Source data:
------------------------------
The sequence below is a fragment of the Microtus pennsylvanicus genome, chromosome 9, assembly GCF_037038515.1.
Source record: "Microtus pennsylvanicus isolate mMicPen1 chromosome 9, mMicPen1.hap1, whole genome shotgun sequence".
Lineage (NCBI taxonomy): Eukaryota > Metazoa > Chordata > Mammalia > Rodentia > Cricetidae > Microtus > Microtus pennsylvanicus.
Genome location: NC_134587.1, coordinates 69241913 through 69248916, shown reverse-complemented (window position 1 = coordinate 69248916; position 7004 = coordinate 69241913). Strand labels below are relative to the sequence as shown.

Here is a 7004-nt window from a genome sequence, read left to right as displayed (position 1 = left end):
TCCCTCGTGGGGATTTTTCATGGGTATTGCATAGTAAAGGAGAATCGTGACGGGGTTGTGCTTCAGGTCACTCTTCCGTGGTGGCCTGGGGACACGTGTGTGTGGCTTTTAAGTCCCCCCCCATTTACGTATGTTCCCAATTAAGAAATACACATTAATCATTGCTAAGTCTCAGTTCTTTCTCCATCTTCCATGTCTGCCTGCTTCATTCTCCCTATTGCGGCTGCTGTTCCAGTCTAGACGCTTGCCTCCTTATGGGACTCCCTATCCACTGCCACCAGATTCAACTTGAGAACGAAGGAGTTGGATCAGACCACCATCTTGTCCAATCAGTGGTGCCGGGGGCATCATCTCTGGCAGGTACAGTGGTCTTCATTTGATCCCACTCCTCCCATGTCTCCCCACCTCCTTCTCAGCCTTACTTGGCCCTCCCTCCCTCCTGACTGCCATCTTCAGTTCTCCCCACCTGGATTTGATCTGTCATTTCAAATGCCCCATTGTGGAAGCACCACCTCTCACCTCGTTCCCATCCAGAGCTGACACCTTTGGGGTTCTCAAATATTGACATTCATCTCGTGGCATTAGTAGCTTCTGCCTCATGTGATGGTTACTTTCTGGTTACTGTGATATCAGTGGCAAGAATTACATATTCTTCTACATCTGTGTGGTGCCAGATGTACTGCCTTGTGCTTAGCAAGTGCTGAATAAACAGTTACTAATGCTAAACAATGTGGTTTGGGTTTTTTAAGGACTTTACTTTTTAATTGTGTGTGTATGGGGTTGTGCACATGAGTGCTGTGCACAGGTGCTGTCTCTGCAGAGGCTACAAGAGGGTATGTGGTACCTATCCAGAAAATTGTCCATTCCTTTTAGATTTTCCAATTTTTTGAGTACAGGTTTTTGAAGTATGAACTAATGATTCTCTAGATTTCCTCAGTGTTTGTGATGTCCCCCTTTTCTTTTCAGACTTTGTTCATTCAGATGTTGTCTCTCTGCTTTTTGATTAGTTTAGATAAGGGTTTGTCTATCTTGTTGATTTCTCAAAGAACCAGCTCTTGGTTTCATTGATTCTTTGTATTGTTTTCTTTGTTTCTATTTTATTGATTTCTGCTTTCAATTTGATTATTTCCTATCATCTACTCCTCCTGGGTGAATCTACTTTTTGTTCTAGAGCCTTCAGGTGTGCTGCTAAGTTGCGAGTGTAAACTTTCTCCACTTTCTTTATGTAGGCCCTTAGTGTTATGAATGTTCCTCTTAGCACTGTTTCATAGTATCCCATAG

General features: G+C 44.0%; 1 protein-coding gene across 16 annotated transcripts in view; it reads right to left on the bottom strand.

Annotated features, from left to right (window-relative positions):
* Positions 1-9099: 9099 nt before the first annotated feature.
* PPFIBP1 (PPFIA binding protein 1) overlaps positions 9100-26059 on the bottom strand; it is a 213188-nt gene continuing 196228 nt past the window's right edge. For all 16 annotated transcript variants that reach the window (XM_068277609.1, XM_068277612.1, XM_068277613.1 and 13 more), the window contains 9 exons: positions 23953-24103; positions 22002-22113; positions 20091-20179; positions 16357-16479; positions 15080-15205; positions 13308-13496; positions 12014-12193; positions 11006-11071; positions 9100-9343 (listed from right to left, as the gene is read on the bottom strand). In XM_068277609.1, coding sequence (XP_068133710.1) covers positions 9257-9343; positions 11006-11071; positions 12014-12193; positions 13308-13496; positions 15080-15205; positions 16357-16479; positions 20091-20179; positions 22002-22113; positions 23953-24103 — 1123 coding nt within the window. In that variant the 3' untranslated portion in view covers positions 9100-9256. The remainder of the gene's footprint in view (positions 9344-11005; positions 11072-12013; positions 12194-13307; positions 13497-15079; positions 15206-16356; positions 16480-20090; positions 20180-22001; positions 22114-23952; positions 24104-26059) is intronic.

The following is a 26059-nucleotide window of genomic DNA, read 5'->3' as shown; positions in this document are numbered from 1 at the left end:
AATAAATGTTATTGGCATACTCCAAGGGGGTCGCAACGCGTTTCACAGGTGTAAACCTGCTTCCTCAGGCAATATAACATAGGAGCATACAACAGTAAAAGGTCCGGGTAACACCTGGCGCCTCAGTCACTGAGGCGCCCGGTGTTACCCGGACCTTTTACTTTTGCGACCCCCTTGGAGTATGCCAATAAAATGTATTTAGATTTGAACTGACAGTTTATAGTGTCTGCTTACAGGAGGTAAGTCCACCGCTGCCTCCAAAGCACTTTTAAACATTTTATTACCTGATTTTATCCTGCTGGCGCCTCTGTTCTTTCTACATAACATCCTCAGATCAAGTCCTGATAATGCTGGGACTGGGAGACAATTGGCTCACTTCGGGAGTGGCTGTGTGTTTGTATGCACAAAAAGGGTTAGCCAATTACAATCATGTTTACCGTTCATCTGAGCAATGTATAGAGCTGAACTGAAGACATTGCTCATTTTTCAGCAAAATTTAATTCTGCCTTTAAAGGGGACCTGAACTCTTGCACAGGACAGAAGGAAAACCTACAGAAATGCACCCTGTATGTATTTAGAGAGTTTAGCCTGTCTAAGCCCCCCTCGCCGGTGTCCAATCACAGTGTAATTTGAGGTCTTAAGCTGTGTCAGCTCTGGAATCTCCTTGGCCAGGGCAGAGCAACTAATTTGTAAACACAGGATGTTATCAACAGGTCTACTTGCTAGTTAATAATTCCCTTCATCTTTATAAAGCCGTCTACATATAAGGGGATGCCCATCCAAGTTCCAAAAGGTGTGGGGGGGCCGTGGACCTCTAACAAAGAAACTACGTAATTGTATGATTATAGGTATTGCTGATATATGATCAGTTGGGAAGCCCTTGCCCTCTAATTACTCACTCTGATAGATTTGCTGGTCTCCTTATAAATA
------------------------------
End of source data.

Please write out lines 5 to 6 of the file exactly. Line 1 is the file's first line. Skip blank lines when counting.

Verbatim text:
Here is a 7004-nt window from a genome sequence, read left to right as displayed (position 1 = left end):
TCCCTCGTGGGGATTTTTCATGGGTATTGCATAGTAAAGGAGAATCGTGACGGGGTTGTGCTTCAGGTCACTCTTCCGTGGTGGCCTGGGGACACGTGTGTGTGGCTTTTAAGTCCCCCCCCATTTACGTATGTTCCCAATTAAGAAATACACATTAATCATTGCTAAGTCTCAGTTCTTTCTCCATCTTCCATGTCTGCCTGCTTCATTCTCCCTATTGCGGCTGCTGTTCCAGTCTAGACGCTTGCCTCCTTATGGGACTCCCTATCCACTGCCACCAGATTCAACTTGAGAACGAAGGAGTTGGATCAGACCACCATCTTGTCCAATCAGTGGTGCCGGGGGCATCATCTCTGGCAGGTACAGTGGTCTTCATTTGATCCCACTCCTCCCATGTCTCCCCACCTCCTTCTCAGCCTTACTTGGCCCTCCCTCCCTCCTGACTGCCATCTTCAGTTCTCCCCACCTGGATTTGATCTGTCATTTCAAATGCCCCATTGTGGAAGCACCACCTCTCACCTCGTTCCCATCCAGAGCTGACACCTTTGGGGTTCTCAAATATTGACATTCATCTCGTGGCATTAGTAGCTTCTGCCTCATGTGATGGTTACTTTCTGGTTACTGTGATATCAGTGGCAAGAATTACATATTCTTCTACATCTGTGTGGTGCCAGATGTACTGCCTTGTGCTTAGCAAGTGCTGAATAAACAGTTACTAATGCTAAACAATGTGGTTTGGGTTTTTTAAGGACTTTACTTTTTAATTGTGTGTGTATGGGGTTGTGCACATGAGTGCTGTGCACAGGTGCTGTCTCTGCAGAGGCTACAAGAGGGTATGTGGTACCTATCCAGAAAATTGTCCATTCCTTTTAGATTTTCCAATTTTTTGAGTACAGGTTTTTGAAGTATGAACTAATGATTCTCTAGATTTCCTCAGTGTTTGTGATGTCCCCCTTTTCTTTTCAGACTTTGTTCATTCAGATGTTGTCTCTCTGCTTTTTGATTAGTTTAGATAAGGGTTTGTCTATCTTGTTGATTTCTCAAAGAACCAGCTCTTGGTTTCATTGATTCTTTGTATTGTTTTCTTTGTTTCTATTTTATTGATTTCTGCTTTCAATTTGATTATTTCCTATCATCTACTCCTCCTGGGTGAATCTACTTTTTGTTCTAGAGCCTTCAGGTGTGCTGCTAAGTTGCGAGTGTAAACTTTCTCCACTTTCTTTATGTAGGCCCTTAGTGTTATGAATGTTCCTCTTAGCACTGTTTCATAGTATCCCATAG